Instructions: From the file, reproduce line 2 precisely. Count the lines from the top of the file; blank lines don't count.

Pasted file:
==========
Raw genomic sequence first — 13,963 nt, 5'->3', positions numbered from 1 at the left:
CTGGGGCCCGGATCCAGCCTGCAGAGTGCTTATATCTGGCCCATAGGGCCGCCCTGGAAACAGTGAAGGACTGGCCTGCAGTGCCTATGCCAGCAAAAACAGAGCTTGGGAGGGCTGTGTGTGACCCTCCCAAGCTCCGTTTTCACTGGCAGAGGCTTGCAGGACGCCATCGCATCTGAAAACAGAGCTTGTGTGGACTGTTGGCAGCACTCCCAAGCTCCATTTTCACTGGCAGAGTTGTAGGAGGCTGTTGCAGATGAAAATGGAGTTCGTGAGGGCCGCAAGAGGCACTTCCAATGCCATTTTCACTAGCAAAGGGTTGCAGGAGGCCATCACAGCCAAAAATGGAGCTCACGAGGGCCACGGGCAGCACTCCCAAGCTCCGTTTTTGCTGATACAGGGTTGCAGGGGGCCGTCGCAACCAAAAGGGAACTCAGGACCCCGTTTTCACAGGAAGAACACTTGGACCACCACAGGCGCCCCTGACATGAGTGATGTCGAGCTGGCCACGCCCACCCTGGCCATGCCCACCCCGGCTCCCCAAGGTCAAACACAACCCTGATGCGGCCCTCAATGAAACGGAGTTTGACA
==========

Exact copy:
CTGGGGCCCGGATCCAGCCTGCAGAGTGCTTATATCTGGCCCATAGGGCCGCCCTGGAAACAGTGAAGGACTGGCCTGCAGTGCCTATGCCAGCAAAAACAGAGCTTGGGAGGGCTGTGTGTGACCCTCCCAAGCTCCGTTTTCACTGGCAGAGGCTTGCAGGACGCCATCGCATCTGAAAACAGAGCTTGTGTGGACTGTTGGCAGCACTCCCAAGCTCCATTTTCACTGGCAGAGTTGTAGGAGGCTGTTGCAGATGAAAATGGAGTTCGTGAGGGCCGCAAGAGGCACTTCCAATGCCATTTTCACTAGCAAAGGGTTGCAGGAGGCCATCACAGCCAAAAATGGAGCTCACGAGGGCCACGGGCAGCACTCCCAAGCTCCGTTTTTGCTGATACAGGGTTGCAGGGGGCCGTCGCAACCAAAAGGGAACTCAGGACCCCGTTTTCACAGGAAGAACACTTGGACCACCACAGGCGCCCCTGACATGAGTGATGTCGAGCTGGCCACGCCCACCCTGGCCATGCCCACCCCGGCTCCCCAAGGTCAAACACAACCCTGATGCGGCCCTCAATGAAACGGAGTTTGACA